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I'm trying to write an iPhone offline webapp using jqtouch/jquery. When I disable my connectivity, it looks like the jquery .load() function silently fails and doesn't even call its callback function. I've set $.ajaxSetup ({cache: true}); but it seems to have no effect. I also have my manifest file etc. working fine - the only issue is the .load() function.

Any ideas?

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Have you tried using the JQTouch offline debugger extension? See code.google.com/p/jqtouch/wiki/OfflineSupport for more information. –  smountcastle May 17 '10 at 14:02
    
I've tried this but it only tells you that the cache is being populated - no details. –  edoloughlin May 17 '10 at 14:22
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3 Answers

Are you serving your manifest files with the correct MIME type? From JQTouch Offline Support:

Also, the manifest must be served with a MIME type of text/cache-mainfest, which you can accomplish on most servers with a .htaccess directive:

AddType text/cache-manifest .manifest

To implement the Cache Manifest, simply reference it in your HTML like this:

<html manifest="sample.manifest">
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Yes. Everything else about the app works perfectly offline. My only problem is with the .load() function failing silently and not calling its callback. –  edoloughlin May 17 '10 at 14:08
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up vote 0 down vote accepted

Turns out they way I was calling .load() was causing it to do a POST instead of a GET, which meant it bypassed the cache.

I called it as

$.('#some-element').load('path/to/data',
                         [],
                         function(responseText, status, XMLHttpRequest) {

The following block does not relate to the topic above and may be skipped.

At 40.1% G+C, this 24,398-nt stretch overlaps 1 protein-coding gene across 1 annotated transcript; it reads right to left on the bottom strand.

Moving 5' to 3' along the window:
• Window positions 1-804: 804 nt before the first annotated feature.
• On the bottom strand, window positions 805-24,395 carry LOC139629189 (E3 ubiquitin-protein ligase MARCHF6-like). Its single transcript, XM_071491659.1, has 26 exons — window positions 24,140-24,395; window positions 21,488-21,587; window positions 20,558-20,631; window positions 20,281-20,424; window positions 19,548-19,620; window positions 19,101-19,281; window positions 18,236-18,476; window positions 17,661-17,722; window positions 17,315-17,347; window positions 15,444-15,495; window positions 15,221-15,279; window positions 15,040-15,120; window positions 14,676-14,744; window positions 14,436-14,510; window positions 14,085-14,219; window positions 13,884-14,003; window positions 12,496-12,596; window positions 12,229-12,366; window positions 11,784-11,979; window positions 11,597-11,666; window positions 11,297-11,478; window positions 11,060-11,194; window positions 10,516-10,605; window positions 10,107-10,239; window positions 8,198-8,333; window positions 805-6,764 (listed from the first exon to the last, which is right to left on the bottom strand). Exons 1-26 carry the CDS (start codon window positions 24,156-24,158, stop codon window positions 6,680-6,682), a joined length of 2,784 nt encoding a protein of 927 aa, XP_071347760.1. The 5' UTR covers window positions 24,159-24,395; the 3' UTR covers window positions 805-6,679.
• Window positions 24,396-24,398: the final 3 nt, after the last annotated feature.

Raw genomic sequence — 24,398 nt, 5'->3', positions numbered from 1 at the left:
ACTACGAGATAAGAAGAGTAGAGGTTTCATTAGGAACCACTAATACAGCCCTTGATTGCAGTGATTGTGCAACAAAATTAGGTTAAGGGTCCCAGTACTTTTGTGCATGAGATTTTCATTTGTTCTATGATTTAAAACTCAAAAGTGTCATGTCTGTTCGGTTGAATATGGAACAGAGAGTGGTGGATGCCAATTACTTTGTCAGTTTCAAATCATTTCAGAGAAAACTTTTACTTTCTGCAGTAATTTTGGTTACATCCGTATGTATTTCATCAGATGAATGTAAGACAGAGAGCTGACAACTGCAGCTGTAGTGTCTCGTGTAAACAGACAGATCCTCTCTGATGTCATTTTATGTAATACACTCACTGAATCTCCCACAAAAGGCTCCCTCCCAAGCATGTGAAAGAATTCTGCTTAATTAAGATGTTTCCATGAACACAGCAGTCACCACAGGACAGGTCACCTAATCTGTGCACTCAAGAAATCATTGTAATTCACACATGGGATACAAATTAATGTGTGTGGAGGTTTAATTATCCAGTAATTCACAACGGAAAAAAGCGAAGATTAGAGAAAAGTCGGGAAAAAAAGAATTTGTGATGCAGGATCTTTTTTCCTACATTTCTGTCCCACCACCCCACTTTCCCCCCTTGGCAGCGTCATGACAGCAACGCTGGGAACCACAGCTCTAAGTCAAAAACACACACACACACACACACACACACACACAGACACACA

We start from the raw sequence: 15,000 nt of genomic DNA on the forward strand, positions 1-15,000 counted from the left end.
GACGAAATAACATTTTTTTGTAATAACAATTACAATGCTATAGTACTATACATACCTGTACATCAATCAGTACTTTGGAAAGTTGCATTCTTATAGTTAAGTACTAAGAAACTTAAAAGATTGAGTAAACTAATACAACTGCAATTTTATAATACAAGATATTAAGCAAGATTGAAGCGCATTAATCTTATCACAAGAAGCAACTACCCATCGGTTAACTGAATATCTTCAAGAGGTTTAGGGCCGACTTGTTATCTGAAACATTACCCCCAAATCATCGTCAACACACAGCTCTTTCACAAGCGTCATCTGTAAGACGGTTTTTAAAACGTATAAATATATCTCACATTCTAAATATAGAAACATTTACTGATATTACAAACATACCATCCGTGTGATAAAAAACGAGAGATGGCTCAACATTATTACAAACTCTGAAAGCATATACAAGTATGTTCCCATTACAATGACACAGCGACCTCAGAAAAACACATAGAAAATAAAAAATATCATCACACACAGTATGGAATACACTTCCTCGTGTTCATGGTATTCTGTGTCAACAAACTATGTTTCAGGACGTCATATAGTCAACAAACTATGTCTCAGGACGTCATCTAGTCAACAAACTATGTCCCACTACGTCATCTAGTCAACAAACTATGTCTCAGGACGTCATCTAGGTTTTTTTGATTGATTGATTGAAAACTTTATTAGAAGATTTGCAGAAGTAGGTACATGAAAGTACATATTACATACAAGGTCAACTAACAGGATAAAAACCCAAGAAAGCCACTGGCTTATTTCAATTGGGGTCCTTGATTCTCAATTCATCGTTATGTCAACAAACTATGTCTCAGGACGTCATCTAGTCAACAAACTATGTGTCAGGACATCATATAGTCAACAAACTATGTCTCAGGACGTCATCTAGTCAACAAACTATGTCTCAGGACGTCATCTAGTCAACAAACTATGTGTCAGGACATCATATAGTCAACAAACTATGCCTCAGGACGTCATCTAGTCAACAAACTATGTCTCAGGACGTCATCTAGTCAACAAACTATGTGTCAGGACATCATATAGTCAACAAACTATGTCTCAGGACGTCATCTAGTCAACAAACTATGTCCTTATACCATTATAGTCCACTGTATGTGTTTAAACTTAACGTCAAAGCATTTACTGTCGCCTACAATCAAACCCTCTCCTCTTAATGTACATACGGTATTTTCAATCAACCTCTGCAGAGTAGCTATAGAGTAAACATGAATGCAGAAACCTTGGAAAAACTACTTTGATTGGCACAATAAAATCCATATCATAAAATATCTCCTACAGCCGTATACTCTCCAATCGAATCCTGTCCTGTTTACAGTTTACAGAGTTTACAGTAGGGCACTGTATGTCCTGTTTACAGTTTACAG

alert("Load finished: " + status + ". " + responseText);
                         }
                        );

I assumed second empty array was the correct invocation, but this made JQuery do a POST, presumably with zero arguments. The correct invocation for a GET is:

$.('#some-element').load('path/to/data',
                         function(responseText, status, XMLHttpRequest) {
                           alert("Load finished: " + status + ". " + responseText);
                         }
                        );
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Local files return 0 as HTTP status code. This is because they are not retrieved with HTTP (it's local!). jQuery treats this as an error, which is not necessarily bad.

Try the onComplete handler to retrieve both status code, compare it to 0 and try to read the response text.

You may also want to test window.navigator.online (onLine?) to check if you're offline (because the status code 0 should only occur when you're offline).

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See my answer above - turns out jQuery was doing a POST. –  edoloughlin May 20 '10 at 11:49
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